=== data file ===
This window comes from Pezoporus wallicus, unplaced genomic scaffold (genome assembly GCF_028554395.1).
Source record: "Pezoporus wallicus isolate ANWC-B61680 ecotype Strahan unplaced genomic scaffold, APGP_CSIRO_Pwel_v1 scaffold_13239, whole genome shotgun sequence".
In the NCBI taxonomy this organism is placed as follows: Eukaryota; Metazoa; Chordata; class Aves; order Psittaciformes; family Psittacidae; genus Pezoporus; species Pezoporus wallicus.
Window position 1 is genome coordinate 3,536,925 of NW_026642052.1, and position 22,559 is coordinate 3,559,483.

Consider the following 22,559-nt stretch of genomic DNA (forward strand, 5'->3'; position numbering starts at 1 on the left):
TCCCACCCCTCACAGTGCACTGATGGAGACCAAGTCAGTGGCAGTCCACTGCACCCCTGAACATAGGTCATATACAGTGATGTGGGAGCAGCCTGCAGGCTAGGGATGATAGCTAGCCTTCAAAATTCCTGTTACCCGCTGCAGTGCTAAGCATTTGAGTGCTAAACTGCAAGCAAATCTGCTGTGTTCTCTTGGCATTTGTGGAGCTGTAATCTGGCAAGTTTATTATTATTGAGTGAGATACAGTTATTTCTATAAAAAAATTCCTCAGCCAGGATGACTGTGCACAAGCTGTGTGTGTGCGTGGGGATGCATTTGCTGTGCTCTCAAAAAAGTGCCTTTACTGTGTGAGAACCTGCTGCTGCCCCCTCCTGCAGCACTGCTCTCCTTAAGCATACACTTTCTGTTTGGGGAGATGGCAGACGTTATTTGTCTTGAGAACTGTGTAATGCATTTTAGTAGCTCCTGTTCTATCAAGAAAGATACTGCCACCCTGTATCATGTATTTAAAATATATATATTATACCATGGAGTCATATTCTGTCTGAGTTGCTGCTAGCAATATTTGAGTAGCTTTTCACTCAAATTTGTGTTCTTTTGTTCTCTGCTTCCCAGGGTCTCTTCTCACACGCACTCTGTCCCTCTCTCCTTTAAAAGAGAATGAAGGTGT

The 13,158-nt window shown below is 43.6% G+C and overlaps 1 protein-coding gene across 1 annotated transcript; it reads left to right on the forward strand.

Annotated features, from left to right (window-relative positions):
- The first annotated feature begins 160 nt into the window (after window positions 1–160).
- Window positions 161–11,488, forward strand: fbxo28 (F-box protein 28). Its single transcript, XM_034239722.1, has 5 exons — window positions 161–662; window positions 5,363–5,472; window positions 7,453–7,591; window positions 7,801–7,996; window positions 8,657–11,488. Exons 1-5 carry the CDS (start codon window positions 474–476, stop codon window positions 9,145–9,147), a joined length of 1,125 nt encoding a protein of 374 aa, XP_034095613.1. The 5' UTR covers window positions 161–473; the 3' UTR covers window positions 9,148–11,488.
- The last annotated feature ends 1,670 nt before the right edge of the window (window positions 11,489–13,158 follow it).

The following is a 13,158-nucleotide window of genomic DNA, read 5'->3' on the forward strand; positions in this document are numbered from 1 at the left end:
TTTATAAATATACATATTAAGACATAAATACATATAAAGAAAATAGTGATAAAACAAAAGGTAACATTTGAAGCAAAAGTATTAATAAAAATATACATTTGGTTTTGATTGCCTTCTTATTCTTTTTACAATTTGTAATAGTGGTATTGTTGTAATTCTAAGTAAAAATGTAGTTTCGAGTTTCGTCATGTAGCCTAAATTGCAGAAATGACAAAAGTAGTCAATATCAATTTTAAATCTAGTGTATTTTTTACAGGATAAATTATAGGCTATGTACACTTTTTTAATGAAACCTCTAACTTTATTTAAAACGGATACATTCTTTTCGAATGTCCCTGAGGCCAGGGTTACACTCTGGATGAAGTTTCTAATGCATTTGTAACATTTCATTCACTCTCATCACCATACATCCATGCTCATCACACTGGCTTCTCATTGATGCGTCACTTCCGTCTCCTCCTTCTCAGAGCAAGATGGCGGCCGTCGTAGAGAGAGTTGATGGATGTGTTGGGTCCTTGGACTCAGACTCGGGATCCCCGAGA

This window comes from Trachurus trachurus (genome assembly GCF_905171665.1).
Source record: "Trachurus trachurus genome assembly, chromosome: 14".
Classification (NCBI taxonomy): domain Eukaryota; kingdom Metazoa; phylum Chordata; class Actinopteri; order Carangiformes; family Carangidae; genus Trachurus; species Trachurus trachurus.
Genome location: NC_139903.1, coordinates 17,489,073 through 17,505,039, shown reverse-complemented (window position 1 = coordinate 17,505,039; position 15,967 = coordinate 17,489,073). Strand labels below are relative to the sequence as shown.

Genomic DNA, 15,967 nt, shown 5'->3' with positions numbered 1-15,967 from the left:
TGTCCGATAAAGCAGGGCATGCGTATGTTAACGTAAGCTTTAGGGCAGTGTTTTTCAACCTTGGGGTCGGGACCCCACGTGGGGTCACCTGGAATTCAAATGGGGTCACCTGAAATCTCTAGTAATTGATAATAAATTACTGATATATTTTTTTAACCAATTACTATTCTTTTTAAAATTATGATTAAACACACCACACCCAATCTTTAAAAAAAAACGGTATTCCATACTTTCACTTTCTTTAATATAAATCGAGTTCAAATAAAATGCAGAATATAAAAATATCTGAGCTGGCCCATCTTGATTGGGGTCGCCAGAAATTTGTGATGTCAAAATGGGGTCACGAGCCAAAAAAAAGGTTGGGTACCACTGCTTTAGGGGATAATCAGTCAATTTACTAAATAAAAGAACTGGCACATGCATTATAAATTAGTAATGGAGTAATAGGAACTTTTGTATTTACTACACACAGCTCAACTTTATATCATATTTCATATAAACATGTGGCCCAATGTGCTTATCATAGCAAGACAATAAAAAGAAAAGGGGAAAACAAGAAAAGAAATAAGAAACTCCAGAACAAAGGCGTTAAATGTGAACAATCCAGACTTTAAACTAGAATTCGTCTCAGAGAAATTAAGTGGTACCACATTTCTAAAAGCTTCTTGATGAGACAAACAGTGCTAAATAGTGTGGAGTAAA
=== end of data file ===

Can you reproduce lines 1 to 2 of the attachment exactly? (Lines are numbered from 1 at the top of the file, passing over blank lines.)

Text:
This window comes from Pezoporus wallicus, unplaced genomic scaffold (genome assembly GCF_028554395.1).
Source record: "Pezoporus wallicus isolate ANWC-B61680 ecotype Strahan unplaced genomic scaffold, APGP_CSIRO_Pwel_v1 scaffold_13239, whole genome shotgun sequence".